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Poetry Uncovers Legacy Of Medgar Evers 50 Years Later

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A new book attempts to bring to life the moments and events leading up to civil rights leader Medgar Evers' assignation. Evers was the first the first NAACP field secretary in Mississippi. In that role he organized boycotts, investigated and brought attention to the murder of Emmett Till, and helped James Meredith integrate the The University of Mississippi.

Evers was gunned down in his Jackson, Mississippi driveway by KKK leader Byron De La Beckwith in 1963. But, it took over 30 years for De La Beckwith to be convicted of his murder.

Turn Me Loose: The Unghosting of Medgar Evers uses the imagined voices of those closest to Evers—his wife Myrlie Evers and his brother Charles Evers—and the voices of those who hated him—Byron De La Backwith and his first and second wives Willie and Thelma—to recreate, through poetry one of America's most volatile time periods.

Author Frank X Walker tells NPR's Celeste Headlee "I wanted to present both sides of this story in a way that people who didn't know this story really understood it on an emotional level."

Interview Highlights

On Why the Book is Called Turn Me Loose

Turn me loose was the last phrase or set of words that Medgar uttered. He sat up on the hospital bed and said 'turn me loose' and then collapsed and that was it for him. I already made a decision that I would not have him speak through a poem in this collection but I wanted him to still be present and that was, for me, a nice frame to put his voice into and to let it drive the story and the narrative.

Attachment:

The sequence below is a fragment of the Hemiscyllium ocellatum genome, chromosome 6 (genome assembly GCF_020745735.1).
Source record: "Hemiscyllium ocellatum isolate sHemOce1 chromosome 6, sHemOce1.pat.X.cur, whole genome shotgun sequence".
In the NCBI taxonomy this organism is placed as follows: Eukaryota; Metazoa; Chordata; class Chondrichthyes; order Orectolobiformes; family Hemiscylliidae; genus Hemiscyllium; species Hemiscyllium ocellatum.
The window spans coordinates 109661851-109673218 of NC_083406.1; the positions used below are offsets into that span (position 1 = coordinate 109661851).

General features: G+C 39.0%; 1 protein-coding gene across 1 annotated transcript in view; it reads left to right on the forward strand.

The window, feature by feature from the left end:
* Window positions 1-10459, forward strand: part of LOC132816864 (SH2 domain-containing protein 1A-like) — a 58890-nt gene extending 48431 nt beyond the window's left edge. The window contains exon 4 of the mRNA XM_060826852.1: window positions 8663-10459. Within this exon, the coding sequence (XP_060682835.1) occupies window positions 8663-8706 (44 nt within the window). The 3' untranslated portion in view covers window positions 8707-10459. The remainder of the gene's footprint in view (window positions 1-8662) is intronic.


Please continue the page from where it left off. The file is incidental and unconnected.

On Imagining the Voice of Byron De La Beckwith

It's hard to imagine or even try on the skin of somebody who hated everything that I am. It was really important to me that he didn't come across as one dimensional. I really wanted him to be human I wanted him to be so human that other people could find out how far away or how close they are to him.

Excerpt from Turn Me Loose

"Sorority Meeting"— imagined voice of Myrlie Evers speaking to Willie and Thelma De La Beckwith

My faith urges me to love you.

My stomach begs me to not.

All I know is that day

made us sisters, somehow. After long

nervous nights and trials on end

we are bound together

in this unholy sorority of misery.

I think about you every time I run

my hands across the echoes

in the hollows of my sheets.

They seem loudest just before I wake.

I open my eyes every morning

half expecting Medgar to be there,

then I think about you

and your eyes always snatch me back.

Your eyes won't let me forget.

We are sorority sisters now

with a gut wrenching country ballad

for a sweetheart song, tired funeral

and courtroom clothes for colors

and secrets we will take to our graves.

I was forced to sleep night after night

after night with a ghost.

You chose to sleep with a killer.

We all pledged our love,

crossed our hearts and swallowed oaths

before being initiated with a bullet.

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